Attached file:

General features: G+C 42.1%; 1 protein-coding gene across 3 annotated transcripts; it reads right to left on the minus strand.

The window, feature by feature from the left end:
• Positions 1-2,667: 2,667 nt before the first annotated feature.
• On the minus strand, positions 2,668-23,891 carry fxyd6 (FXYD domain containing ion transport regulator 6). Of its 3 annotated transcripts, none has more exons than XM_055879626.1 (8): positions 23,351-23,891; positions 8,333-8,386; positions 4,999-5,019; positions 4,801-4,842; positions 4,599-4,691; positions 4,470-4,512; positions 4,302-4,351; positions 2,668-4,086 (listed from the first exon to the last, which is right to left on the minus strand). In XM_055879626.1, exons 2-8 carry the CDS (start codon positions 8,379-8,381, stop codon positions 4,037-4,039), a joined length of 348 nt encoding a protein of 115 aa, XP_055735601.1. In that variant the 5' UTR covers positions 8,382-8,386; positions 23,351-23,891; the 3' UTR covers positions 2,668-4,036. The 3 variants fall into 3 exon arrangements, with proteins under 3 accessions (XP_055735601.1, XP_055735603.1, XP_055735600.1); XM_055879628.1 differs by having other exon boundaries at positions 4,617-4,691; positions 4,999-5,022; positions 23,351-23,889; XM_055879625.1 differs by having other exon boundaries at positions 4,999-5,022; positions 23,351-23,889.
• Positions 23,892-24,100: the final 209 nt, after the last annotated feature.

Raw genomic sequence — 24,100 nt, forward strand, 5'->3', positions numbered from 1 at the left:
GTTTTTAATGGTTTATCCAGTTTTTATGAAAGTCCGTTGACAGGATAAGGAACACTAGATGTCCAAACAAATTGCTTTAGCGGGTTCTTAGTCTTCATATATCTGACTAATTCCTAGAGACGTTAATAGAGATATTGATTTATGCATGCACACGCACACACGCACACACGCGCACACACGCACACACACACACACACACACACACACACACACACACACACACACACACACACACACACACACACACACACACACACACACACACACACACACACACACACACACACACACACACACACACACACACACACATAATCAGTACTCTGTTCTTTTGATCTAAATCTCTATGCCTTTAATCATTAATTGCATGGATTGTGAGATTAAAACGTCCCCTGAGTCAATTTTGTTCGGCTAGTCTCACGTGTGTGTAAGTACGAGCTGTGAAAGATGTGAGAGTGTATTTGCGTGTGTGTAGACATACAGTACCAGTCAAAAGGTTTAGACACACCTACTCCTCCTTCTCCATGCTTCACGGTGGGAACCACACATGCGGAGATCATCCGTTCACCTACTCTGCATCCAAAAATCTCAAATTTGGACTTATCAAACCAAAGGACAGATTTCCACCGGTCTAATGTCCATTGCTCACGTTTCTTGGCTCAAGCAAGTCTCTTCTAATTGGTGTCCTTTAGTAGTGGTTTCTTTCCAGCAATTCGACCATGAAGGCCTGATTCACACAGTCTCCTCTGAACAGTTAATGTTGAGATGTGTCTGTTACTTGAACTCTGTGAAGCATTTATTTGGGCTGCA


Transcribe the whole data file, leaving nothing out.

General features: G+C 42.1%; 1 protein-coding gene across 3 annotated transcripts; it reads right to left on the minus strand.

The window, feature by feature from the left end:
• Positions 1-2,667: 2,667 nt before the first annotated feature.
• On the minus strand, positions 2,668-23,891 carry fxyd6 (FXYD domain containing ion transport regulator 6). Of its 3 annotated transcripts, none has more exons than XM_055879626.1 (8): positions 23,351-23,891; positions 8,333-8,386; positions 4,999-5,019; positions 4,801-4,842; positions 4,599-4,691; positions 4,470-4,512; positions 4,302-4,351; positions 2,668-4,086 (listed from the first exon to the last, which is right to left on the minus strand). In XM_055879626.1, exons 2-8 carry the CDS (start codon positions 8,379-8,381, stop codon positions 4,037-4,039), a joined length of 348 nt encoding a protein of 115 aa, XP_055735601.1. In that variant the 5' UTR covers positions 8,382-8,386; positions 23,351-23,891; the 3' UTR covers positions 2,668-4,036. The 3 variants fall into 3 exon arrangements, with proteins under 3 accessions (XP_055735601.1, XP_055735603.1, XP_055735600.1); XM_055879628.1 differs by having other exon boundaries at positions 4,617-4,691; positions 4,999-5,022; positions 23,351-23,889; XM_055879625.1 differs by having other exon boundaries at positions 4,999-5,022; positions 23,351-23,889.
• Positions 23,892-24,100: the final 209 nt, after the last annotated feature.

Raw genomic sequence — 24,100 nt, forward strand, 5'->3', positions numbered from 1 at the left:
GTTTTTAATGGTTTATCCAGTTTTTATGAAAGTCCGTTGACAGGATAAGGAACACTAGATGTCCAAACAAATTGCTTTAGCGGGTTCTTAGTCTTCATATATCTGACTAATTCCTAGAGACGTTAATAGAGATATTGATTTATGCATGCACACGCACACACGCACACACGCGCACACACGCACACACACACACACACACACACACACACACACACACACACACACACACACACACACACACACACACACACACACACACACACACACACACACACACACACACACACACACACACACACACACACACACACATAATCAGTACTCTGTTCTTTTGATCTAAATCTCTATGCCTTTAATCATTAATTGCATGGATTGTGAGATTAAAACGTCCCCTGAGTCAATTTTGTTCGGCTAGTCTCACGTGTGTGTAAGTACGAGCTGTGAAAGATGTGAGAGTGTATTTGCGTGTGTGTAGACATACAGTACCAGTCAAAAGGTTTAGACACACCTACTCCTCCTTCTCCATGCTTCACGGTGGGAACCACACATGCGGAGATCATCCGTTCACCTACTCTGCATCCAAAAATCTCAAATTTGGACTTATCAAACCAAAGGACAGATTTCCACCGGTCTAATGTCCATTGCTCACGTTTCTTGGCTCAAGCAAGTCTCTTCTAATTGGTGTCCTTTAGTAGTGGTTTCTTTCCAGCAATTCGACCATGAAGGCCTGATTCACACAGTCTCCTCTGAACAGTTAATGTTGAGATGTGTCTGTTACTTGAACTCTGTGAAGCATTTATTTGGGCTGCA